How did the ancients make vitrified forts?

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vitrified forts

One of the strangest unexplained historical mysteries

In 1777, a man named John Williams, who was one of the earliest British geologists, described the phenomenon of vitrified forts. Vitrified forts are the name given to a type of crude stone enclosure or wall that shows signs of being subjected to intense heat. The structures have baffled geologists for centuries because people can’t figure out how the rocks were fused together. There is currently no accepted method for the vitrification of large scale objects. “The temperatures required to vitrify the entire fort structures are equal to those found in an atomic bomb detonation.”

Did the aliens visit Scotland?

Hundreds of vitrified fort structures have been found across Europe and 80 such examples exist in Scotland.

Some of the most remarkable include Dun Mac Sniachan, Benderloch, Ord Hill, Dun Creich, Castle Point, and Barra Hill. The forts range in age from the Neolithic to Roman period. The structures are extremely broad and present the appearance of large embankments. The process used to develop the walls is thought to have involved extreme heat and many structures show signs of fire damage. However, vitrification is usually achieved by rapidly cooling a substance. It occurs when bonding between elementary particles becomes higher than a certain threshold. Thermal fluctuations break the bonds, therefore, the lower the temperature, the higher the degree of connectivity.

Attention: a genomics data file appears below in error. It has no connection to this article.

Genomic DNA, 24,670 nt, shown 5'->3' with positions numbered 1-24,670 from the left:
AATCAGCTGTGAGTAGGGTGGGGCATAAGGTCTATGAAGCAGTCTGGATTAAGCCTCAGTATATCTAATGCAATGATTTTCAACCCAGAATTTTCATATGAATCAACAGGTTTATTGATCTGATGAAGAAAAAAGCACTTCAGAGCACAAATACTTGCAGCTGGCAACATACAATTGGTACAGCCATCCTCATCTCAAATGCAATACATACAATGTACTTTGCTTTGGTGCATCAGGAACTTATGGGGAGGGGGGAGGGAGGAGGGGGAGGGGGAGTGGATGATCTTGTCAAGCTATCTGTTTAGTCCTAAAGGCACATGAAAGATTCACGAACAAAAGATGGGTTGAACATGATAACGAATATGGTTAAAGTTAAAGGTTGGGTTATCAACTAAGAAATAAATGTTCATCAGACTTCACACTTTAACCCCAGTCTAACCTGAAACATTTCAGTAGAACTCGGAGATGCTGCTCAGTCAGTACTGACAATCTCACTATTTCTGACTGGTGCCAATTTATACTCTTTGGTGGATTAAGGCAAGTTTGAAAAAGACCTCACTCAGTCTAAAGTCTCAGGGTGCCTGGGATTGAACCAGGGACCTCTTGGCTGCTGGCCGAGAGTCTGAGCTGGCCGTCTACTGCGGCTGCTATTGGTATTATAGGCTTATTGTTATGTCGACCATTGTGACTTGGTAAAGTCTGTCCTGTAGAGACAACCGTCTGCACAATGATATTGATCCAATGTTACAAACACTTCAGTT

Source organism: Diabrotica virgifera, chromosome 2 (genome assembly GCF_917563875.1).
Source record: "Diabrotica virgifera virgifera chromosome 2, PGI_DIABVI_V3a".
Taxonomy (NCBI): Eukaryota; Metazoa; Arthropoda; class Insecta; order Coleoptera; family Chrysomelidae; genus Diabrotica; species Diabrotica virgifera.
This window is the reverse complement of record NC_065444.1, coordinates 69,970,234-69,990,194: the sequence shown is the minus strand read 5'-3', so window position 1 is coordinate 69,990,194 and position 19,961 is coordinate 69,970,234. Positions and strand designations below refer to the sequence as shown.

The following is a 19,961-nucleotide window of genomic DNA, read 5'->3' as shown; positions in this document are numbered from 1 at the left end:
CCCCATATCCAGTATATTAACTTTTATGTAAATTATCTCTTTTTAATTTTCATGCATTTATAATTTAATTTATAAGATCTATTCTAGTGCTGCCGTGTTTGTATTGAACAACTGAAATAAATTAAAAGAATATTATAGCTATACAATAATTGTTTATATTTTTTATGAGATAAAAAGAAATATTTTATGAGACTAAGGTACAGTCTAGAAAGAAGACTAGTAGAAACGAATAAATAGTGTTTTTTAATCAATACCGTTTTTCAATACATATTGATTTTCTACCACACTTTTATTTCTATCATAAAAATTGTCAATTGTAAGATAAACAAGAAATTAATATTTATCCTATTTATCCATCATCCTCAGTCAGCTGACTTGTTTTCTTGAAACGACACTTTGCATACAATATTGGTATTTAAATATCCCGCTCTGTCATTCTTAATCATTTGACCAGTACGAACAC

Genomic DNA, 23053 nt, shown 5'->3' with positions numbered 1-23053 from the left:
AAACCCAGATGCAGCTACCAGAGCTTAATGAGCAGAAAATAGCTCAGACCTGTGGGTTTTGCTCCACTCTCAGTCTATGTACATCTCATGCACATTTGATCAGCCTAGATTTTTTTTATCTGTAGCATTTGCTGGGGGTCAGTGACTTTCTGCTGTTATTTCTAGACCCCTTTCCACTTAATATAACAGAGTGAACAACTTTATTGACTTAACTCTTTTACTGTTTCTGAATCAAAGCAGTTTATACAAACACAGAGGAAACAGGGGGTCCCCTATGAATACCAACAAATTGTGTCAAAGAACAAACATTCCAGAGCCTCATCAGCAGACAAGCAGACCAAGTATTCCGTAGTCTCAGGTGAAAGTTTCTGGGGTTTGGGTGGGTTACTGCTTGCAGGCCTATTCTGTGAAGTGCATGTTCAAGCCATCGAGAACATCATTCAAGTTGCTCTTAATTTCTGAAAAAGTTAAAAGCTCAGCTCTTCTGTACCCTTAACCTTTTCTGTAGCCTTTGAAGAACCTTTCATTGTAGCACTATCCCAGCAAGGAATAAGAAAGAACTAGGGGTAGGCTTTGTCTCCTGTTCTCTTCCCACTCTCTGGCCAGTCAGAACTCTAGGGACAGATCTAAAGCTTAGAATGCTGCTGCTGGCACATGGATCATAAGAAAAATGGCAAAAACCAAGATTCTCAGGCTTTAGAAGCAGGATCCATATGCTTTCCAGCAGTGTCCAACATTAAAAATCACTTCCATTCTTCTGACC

The process of vitrification made headlines in 2012 when scientists used it to preserve organs and tissues at very low temperatures. Many historians have argued that vitrified forts were subjected to carefully maintained fires to ensure they were hot enough to turn the rock to glass. In order to do this, the temperatures would have been maintained between 1050 and 1235°C, which would have been extremely difficult to do.

It is also uncertain why people would have exposed the structures to such intense heat because when rock is superheated, the solid becomes significantly weaker and brittle. Some scientists have theorized that the vitrified forts were created by massive plasma events (solar flares).

A plasma event occurs when ionized gas in the atmosphere takes the form of gigantic electrical outbursts, which can melt and vitrify rocks. During solar storms, the Sun is known to occasionally throw off massive spurts of plasma.

The vitrified forts remain one of the strangest anomalies on Earth.

 

Originally posted 2014-02-18 03:55:06. Republished by Blog Post Promoter